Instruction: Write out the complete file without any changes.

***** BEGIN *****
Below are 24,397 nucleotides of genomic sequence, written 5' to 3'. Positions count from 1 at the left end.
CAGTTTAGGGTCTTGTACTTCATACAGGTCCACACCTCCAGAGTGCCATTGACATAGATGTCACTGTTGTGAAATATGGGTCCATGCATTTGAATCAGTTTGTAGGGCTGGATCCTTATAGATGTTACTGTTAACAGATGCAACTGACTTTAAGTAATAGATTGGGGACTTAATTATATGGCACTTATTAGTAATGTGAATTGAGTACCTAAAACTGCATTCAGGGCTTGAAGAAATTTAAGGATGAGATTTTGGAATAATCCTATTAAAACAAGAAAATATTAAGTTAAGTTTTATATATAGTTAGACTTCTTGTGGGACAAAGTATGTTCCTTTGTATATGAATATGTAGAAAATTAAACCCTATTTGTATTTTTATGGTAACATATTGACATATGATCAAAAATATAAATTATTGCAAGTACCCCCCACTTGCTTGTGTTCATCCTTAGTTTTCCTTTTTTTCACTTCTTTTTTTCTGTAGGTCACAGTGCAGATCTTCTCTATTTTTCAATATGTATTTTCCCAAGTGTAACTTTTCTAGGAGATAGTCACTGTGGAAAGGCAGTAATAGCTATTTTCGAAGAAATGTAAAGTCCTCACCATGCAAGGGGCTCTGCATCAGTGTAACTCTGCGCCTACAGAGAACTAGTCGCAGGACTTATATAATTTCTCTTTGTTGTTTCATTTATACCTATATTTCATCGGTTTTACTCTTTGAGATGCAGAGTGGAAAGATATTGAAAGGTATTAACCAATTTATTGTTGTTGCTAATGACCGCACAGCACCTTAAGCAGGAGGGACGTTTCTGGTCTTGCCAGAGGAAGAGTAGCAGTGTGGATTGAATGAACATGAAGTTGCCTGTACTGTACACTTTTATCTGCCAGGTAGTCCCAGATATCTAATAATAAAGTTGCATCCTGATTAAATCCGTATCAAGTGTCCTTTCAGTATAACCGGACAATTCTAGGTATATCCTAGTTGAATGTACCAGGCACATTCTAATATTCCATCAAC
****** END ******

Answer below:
Below are 24,397 nucleotides of genomic sequence, written 5' to 3'. Positions count from 1 at the left end.
CAGTTTAGGGTCTTGTACTTCATACAGGTCCACACCTCCAGAGTGCCATTGACATAGATGTCACTGTTGTGAAATATGGGTCCATGCATTTGAATCAGTTTGTAGGGCTGGATCCTTATAGATGTTACTGTTAACAGATGCAACTGACTTTAAGTAATAGATTGGGGACTTAATTATATGGCACTTATTAGTAATGTGAATTGAGTACCTAAAACTGCATTCAGGGCTTGAAGAAATTTAAGGATGAGATTTTGGAATAATCCTATTAAAACAAGAAAATATTAAGTTAAGTTTTATATATAGTTAGACTTCTTGTGGGACAAAGTATGTTCCTTTGTATATGAATATGTAGAAAATTAAACCCTATTTGTATTTTTATGGTAACATATTGACATATGATCAAAAATATAAATTATTGCAAGTACCCCCCACTTGCTTGTGTTCATCCTTAGTTTTCCTTTTTTTCACTTCTTTTTTTCTGTAGGTCACAGTGCAGATCTTCTCTATTTTTCAATATGTATTTTCCCAAGTGTAACTTTTCTAGGAGATAGTCACTGTGGAAAGGCAGTAATAGCTATTTTCGAAGAAATGTAAAGTCCTCACCATGCAAGGGGCTCTGCATCAGTGTAACTCTGCGCCTACAGAGAACTAGTCGCAGGACTTATATAATTTCTCTTTGTTGTTTCATTTATACCTATATTTCATCGGTTTTACTCTTTGAGATGCAGAGTGGAAAGATATTGAAAGGTATTAACCAATTTATTGTTGTTGCTAATGACCGCACAGCACCTTAAGCAGGAGGGACGTTTCTGGTCTTGCCAGAGGAAGAGTAGCAGTGTGGATTGAATGAACATGAAGTTGCCTGTACTGTACACTTTTATCTGCCAGGTAGTCCCAGATATCTAATAATAAAGTTGCATCCTGATTAAATCCGTATCAAGTGTCCTTTCAGTATAACCGGACAATTCTAGGTATATCCTAGTTGAATGTACCAGGCACATTCTAATATTCCATCAAC